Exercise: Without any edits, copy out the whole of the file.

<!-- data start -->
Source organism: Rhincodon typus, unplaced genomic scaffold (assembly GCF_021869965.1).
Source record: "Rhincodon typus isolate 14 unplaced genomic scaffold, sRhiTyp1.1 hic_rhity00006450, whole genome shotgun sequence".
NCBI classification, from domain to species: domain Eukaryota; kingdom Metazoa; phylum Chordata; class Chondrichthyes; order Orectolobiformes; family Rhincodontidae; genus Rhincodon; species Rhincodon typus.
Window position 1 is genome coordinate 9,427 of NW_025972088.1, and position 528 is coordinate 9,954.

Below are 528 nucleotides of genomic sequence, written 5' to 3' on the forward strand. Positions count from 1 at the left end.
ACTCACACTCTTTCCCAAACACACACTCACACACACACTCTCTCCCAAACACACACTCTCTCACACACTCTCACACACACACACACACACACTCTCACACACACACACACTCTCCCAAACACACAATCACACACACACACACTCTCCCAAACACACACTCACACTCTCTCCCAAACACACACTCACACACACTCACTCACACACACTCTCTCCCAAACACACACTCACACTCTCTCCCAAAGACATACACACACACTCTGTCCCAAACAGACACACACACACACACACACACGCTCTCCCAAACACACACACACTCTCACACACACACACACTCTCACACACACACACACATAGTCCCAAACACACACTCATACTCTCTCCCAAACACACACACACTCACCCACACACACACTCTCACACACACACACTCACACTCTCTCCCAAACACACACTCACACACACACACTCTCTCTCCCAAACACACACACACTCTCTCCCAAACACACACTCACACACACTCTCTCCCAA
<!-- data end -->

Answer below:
Source organism: Rhincodon typus, unplaced genomic scaffold (assembly GCF_021869965.1).
Source record: "Rhincodon typus isolate 14 unplaced genomic scaffold, sRhiTyp1.1 hic_rhity00006450, whole genome shotgun sequence".
NCBI classification, from domain to species: domain Eukaryota; kingdom Metazoa; phylum Chordata; class Chondrichthyes; order Orectolobiformes; family Rhincodontidae; genus Rhincodon; species Rhincodon typus.
Window position 1 is genome coordinate 9,427 of NW_025972088.1, and position 528 is coordinate 9,954.

Below are 528 nucleotides of genomic sequence, written 5' to 3' on the forward strand. Positions count from 1 at the left end.
ACTCACACTCTTTCCCAAACACACACTCACACACACACTCTCTCCCAAACACACACTCTCTCACACACTCTCACACACACACACACACACACTCTCACACACACACACACTCTCCCAAACACACAATCACACACACACACACTCTCCCAAACACACACTCACACTCTCTCCCAAACACACACTCACACACACTCACTCACACACACTCTCTCCCAAACACACACTCACACTCTCTCCCAAAGACATACACACACACTCTGTCCCAAACAGACACACACACACACACACACACGCTCTCCCAAACACACACACACTCTCACACACACACACACTCTCACACACACACACACATAGTCCCAAACACACACTCATACTCTCTCCCAAACACACACACACTCACCCACACACACACTCTCACACACACACACTCACACTCTCTCCCAAACACACACTCACACACACACACTCTCTCTCCCAAACACACACACACTCTCTCCCAAACACACACTCACACACACTCTCTCCCAA